kids logoNavy Road Park

Located at the western end of Fort Pond Bay near Rocky Point; the park has a parking lot, a deep water dock suitable for fishing, and a rocky beach. Offers easy access to trails in Hither Woods Preserve. Good place for launching kayaks and canoes, and many take their dogs to play. Open year round.

 

 

 

kids logoShadmoor State Park

Located two miles east of the Village on Montauk Highway, this 99-acre tract of land has a half mile of ocean frontage where tall clay cliffs plunge down to a pebble strewn beach. If you are coming by car, park in the parking lot at the entrance to the park. About 30 percent of Shadmoor is freshwater wetlands with several small ponds hidden in the thickets. Trails and dirt roads lead to the bluffs from the entrance on Montauk Highway, offering an easy, though sometimes muddy, walk. A passive-use park, Shadmoor was home to two WWII gun emplacements sites trained on offshore waters to deter German submarines off Long Island's east end

 

 

 

Montauk County Park

Two entrances: one at the end of East Lake Drive just north of the airport, where the park office is located, and the other at Third House, three miles east of the Village on Montauk Highway. A total of 1,126 acres features three and a half miles of nature trails suitable for hiking (a self-guided nature trail brochure available), five miles of bridle paths, a picnic area, freshwater fishing and canoeing at Big Reed Pond, surfcasting on the outer beach, and hunting in the winter, in season. Camping permitted for up to seven days from April through November on the outer beach for four wheel drive vehicles that are self-contained camping trailers. Buy a Green Key Card at any County Park, and then purchase a Suffolk County Camping Permit for outer beach access. Tents not allowed.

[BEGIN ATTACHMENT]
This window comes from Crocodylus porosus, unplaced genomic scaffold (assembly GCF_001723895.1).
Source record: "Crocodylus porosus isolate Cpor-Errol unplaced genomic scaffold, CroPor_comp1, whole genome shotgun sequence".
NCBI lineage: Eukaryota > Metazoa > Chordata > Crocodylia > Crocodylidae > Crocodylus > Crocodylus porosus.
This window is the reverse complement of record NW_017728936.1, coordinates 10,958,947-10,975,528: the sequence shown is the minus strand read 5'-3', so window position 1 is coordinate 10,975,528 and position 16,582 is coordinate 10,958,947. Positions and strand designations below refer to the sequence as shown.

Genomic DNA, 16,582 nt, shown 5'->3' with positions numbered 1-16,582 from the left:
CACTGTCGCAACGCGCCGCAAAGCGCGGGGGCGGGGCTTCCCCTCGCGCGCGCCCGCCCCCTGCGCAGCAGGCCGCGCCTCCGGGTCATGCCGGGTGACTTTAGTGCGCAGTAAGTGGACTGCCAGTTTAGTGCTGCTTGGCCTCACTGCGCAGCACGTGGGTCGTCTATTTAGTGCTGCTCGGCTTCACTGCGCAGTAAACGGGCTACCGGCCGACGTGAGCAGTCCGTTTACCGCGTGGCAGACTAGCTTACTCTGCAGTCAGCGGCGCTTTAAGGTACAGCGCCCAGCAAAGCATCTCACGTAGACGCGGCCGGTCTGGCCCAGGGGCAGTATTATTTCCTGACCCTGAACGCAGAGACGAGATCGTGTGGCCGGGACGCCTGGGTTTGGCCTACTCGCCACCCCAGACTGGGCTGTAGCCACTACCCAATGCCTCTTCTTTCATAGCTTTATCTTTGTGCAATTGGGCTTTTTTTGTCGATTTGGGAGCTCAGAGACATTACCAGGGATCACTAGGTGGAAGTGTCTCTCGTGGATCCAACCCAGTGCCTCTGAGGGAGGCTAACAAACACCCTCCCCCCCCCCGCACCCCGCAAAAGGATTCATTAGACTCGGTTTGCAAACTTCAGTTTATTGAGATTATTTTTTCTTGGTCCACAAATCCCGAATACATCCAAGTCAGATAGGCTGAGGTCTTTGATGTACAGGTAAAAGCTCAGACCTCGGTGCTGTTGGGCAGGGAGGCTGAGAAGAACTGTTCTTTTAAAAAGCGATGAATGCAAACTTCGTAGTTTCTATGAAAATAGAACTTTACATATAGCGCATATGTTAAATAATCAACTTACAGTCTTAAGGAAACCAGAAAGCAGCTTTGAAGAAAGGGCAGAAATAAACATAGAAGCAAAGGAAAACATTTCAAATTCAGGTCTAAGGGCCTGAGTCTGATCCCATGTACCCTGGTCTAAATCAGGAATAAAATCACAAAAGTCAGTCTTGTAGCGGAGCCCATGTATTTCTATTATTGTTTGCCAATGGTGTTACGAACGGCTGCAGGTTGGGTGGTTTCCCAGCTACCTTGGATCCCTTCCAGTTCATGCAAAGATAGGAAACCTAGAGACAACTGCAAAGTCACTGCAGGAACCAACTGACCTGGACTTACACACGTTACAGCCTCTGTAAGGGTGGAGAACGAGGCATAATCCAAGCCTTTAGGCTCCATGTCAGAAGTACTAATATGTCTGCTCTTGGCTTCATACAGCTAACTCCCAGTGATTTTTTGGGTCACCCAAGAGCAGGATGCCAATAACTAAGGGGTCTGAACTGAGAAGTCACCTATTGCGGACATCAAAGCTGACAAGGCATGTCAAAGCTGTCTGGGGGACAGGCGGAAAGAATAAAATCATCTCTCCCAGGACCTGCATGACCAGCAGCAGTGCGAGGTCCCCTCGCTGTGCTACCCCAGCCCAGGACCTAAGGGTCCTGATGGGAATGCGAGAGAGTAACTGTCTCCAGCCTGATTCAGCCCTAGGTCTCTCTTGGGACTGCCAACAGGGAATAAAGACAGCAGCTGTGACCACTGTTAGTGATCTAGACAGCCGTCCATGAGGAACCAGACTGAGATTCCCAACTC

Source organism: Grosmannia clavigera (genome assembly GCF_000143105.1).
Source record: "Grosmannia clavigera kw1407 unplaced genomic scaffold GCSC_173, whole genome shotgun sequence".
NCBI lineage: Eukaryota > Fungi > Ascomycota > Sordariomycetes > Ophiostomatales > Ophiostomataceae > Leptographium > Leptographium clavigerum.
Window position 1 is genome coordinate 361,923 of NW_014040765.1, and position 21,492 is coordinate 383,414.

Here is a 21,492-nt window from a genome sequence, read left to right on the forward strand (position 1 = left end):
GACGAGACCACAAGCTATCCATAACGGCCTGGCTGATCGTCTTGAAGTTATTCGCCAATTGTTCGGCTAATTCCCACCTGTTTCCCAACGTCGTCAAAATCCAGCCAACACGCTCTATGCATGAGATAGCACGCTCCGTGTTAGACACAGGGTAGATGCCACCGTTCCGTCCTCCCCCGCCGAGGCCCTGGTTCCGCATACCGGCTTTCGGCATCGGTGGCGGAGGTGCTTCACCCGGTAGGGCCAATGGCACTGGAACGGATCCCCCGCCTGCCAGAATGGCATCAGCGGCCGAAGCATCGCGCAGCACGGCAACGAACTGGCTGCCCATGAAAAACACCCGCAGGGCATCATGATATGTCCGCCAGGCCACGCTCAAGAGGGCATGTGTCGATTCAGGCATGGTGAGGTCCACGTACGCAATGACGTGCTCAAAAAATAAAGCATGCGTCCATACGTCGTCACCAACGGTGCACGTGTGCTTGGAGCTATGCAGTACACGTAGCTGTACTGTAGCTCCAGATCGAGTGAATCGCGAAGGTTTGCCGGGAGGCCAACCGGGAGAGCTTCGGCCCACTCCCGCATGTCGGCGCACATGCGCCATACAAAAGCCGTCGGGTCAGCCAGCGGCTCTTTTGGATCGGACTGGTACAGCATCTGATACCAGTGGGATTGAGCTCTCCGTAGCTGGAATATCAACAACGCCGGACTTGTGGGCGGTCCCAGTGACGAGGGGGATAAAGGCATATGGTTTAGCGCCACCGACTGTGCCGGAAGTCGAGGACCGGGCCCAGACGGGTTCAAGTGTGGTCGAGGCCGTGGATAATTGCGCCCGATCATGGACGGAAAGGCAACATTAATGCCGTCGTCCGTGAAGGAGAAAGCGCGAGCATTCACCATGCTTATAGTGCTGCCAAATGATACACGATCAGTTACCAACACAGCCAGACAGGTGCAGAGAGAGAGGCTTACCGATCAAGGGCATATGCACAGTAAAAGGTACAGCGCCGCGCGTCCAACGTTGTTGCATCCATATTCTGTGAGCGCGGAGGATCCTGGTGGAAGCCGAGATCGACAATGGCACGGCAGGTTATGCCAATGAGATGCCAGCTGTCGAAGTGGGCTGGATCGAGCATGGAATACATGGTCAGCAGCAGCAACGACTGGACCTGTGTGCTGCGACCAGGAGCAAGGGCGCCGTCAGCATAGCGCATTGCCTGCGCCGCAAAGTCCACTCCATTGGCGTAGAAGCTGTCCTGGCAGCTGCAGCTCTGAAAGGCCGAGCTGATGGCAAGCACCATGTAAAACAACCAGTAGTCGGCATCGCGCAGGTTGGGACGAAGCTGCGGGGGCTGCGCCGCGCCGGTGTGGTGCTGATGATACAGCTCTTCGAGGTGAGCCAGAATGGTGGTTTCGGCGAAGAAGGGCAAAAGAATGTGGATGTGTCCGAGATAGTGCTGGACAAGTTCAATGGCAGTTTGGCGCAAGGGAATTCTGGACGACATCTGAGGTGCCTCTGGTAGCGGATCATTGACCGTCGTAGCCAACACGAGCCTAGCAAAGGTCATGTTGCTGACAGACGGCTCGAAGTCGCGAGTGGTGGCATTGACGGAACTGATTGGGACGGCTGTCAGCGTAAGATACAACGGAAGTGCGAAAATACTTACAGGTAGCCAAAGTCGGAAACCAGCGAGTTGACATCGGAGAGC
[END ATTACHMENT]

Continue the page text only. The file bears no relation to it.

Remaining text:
Walking Dunes

Part of Hither Hills State Park on the east side of Napeague Harbor, the Walking Dunes can reach a height of 80 feet and are slowly moving southeast. To get to the dunes, head west on Montauk Highway and turn right at Napeague Harbor Road, by the Hither Hills Racquet Club. Continue over the railroad tracks straight to the end of the paved road. Park your car here and take off on foot following the path to your right. Continue on this path and you will reach the dunes.